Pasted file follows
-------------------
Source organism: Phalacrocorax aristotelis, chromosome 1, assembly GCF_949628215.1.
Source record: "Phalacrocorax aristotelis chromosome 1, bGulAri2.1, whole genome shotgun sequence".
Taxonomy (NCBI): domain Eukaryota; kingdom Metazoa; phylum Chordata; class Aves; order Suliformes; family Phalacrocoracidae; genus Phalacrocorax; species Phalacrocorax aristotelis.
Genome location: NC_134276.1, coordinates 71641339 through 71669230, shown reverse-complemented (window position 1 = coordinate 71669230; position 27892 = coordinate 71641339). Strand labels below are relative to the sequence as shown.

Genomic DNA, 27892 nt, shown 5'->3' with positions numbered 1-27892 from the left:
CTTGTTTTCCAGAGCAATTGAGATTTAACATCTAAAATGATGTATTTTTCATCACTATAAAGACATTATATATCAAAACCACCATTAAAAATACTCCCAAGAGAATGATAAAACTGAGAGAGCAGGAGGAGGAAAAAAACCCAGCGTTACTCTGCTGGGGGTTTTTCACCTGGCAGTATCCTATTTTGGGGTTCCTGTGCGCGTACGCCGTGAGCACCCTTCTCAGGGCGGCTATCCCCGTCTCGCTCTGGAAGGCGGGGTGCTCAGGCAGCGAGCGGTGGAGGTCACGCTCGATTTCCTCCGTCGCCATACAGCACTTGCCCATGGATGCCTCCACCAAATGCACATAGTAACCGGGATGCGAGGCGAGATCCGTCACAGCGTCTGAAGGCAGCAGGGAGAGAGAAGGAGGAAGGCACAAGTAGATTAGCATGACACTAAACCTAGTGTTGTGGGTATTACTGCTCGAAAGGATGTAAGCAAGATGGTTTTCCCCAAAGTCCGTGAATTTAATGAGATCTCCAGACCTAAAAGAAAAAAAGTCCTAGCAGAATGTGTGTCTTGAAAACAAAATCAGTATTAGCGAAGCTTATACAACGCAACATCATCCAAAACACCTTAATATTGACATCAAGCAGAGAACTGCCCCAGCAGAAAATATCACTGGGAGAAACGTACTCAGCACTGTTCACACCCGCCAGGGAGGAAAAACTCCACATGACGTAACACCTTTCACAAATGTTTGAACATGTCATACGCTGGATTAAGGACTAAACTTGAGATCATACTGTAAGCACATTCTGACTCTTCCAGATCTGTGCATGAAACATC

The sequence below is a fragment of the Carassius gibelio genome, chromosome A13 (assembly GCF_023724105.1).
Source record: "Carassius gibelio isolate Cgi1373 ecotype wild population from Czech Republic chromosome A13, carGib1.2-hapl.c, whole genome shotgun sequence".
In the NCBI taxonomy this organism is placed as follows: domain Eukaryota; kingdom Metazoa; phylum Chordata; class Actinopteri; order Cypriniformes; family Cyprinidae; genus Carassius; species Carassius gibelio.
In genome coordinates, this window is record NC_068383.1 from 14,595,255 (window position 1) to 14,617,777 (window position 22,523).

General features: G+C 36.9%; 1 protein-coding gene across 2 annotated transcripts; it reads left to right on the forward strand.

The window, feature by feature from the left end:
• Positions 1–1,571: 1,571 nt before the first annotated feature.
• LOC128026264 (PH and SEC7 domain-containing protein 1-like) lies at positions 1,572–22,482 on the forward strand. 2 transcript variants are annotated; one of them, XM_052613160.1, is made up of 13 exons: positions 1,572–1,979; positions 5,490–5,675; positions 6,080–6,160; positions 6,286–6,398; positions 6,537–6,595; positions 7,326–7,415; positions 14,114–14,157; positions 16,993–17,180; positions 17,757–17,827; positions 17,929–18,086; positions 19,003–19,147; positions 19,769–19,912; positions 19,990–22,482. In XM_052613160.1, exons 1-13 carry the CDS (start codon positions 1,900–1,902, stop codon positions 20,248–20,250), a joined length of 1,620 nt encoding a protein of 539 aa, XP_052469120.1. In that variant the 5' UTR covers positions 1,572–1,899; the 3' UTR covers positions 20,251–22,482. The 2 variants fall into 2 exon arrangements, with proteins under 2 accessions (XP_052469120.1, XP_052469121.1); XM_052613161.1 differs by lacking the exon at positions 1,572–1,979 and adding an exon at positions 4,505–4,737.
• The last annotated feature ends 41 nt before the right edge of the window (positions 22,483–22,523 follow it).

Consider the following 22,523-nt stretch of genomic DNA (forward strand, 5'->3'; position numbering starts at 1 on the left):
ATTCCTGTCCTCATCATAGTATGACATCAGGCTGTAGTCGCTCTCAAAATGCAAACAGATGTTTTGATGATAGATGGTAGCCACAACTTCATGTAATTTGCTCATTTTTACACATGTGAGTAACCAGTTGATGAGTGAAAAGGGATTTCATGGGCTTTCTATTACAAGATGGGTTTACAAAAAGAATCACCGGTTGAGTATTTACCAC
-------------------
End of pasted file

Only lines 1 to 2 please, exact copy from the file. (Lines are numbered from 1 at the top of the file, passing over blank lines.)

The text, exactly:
Source organism: Phalacrocorax aristotelis, chromosome 1, assembly GCF_949628215.1.
Source record: "Phalacrocorax aristotelis chromosome 1, bGulAri2.1, whole genome shotgun sequence".